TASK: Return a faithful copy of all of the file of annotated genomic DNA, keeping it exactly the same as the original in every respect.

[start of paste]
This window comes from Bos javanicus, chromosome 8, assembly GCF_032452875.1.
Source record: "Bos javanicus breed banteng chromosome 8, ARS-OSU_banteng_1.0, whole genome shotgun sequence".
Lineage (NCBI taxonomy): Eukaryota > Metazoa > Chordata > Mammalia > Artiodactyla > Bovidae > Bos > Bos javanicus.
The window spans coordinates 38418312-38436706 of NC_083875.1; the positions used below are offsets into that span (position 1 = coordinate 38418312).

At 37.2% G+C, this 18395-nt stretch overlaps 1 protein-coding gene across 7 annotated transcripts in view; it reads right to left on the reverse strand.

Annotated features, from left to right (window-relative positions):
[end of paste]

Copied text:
This window comes from Bos javanicus, chromosome 8, assembly GCF_032452875.1.
Source record: "Bos javanicus breed banteng chromosome 8, ARS-OSU_banteng_1.0, whole genome shotgun sequence".
Lineage (NCBI taxonomy): Eukaryota > Metazoa > Chordata > Mammalia > Artiodactyla > Bovidae > Bos > Bos javanicus.
The window spans coordinates 38418312-38436706 of NC_083875.1; the positions used below are offsets into that span (position 1 = coordinate 38418312).

At 37.2% G+C, this 18395-nt stretch overlaps 1 protein-coding gene across 7 annotated transcripts in view; it reads right to left on the reverse strand.

Annotated features, from left to right (window-relative positions):